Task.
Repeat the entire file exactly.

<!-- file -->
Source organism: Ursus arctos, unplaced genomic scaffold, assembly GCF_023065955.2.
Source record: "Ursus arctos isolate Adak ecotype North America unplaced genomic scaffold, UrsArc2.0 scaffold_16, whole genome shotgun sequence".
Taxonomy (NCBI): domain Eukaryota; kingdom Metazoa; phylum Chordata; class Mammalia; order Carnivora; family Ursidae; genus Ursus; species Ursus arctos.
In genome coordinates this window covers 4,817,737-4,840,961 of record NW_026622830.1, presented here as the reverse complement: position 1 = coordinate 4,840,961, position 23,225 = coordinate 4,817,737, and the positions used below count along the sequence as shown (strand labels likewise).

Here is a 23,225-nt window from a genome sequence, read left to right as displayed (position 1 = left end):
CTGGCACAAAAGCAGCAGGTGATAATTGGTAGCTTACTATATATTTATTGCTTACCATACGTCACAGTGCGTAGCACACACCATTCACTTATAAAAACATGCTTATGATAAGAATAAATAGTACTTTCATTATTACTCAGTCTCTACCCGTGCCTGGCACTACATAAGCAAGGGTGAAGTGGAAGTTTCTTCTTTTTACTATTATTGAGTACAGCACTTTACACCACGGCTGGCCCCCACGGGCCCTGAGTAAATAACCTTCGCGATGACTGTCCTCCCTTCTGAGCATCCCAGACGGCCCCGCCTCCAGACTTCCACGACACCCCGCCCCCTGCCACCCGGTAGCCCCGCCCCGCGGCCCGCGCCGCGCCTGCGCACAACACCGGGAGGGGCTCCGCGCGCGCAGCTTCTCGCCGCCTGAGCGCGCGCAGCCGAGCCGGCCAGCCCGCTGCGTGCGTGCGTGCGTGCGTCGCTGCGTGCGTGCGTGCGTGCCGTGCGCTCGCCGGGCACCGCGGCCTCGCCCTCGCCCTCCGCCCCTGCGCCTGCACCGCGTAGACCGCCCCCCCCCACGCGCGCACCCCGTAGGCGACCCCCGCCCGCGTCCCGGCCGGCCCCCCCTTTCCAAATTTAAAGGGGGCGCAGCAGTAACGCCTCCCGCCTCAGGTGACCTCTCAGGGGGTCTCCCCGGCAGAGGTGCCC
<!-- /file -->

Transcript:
Source organism: Ursus arctos, unplaced genomic scaffold, assembly GCF_023065955.2.
Source record: "Ursus arctos isolate Adak ecotype North America unplaced genomic scaffold, UrsArc2.0 scaffold_16, whole genome shotgun sequence".
Taxonomy (NCBI): domain Eukaryota; kingdom Metazoa; phylum Chordata; class Mammalia; order Carnivora; family Ursidae; genus Ursus; species Ursus arctos.
In genome coordinates this window covers 4,817,737-4,840,961 of record NW_026622830.1, presented here as the reverse complement: position 1 = coordinate 4,840,961, position 23,225 = coordinate 4,817,737, and the positions used below count along the sequence as shown (strand labels likewise).

Here is a 23,225-nt window from a genome sequence, read left to right as displayed (position 1 = left end):
CTGGCACAAAAGCAGCAGGTGATAATTGGTAGCTTACTATATATTTATTGCTTACCATACGTCACAGTGCGTAGCACACACCATTCACTTATAAAAACATGCTTATGATAAGAATAAATAGTACTTTCATTATTACTCAGTCTCTACCCGTGCCTGGCACTACATAAGCAAGGGTGAAGTGGAAGTTTCTTCTTTTTACTATTATTGAGTACAGCACTTTACACCACGGCTGGCCCCCACGGGCCCTGAGTAAATAACCTTCGCGATGACTGTCCTCCCTTCTGAGCATCCCAGACGGCCCCGCCTCCAGACTTCCACGACACCCCGCCCCCTGCCACCCGGTAGCCCCGCCCCGCGGCCCGCGCCGCGCCTGCGCACAACACCGGGAGGGGCTCCGCGCGCGCAGCTTCTCGCCGCCTGAGCGCGCGCAGCCGAGCCGGCCAGCCCGCTGCGTGCGTGCGTGCGTGCGTCGCTGCGTGCGTGCGTGCGTGCCGTGCGCTCGCCGGGCACCGCGGCCTCGCCCTCGCCCTCCGCCCCTGCGCCTGCACCGCGTAGACCGCCCCCCCCCACGCGCGCACCCCGTAGGCGACCCCCGCCCGCGTCCCGGCCGGCCCCCCCTTTCCAAATTTAAAGGGGGCGCAGCAGTAACGCCTCCCGCCTCAGGTGACCTCTCAGGGGGTCTCCCCGGCAGAGGTGCCC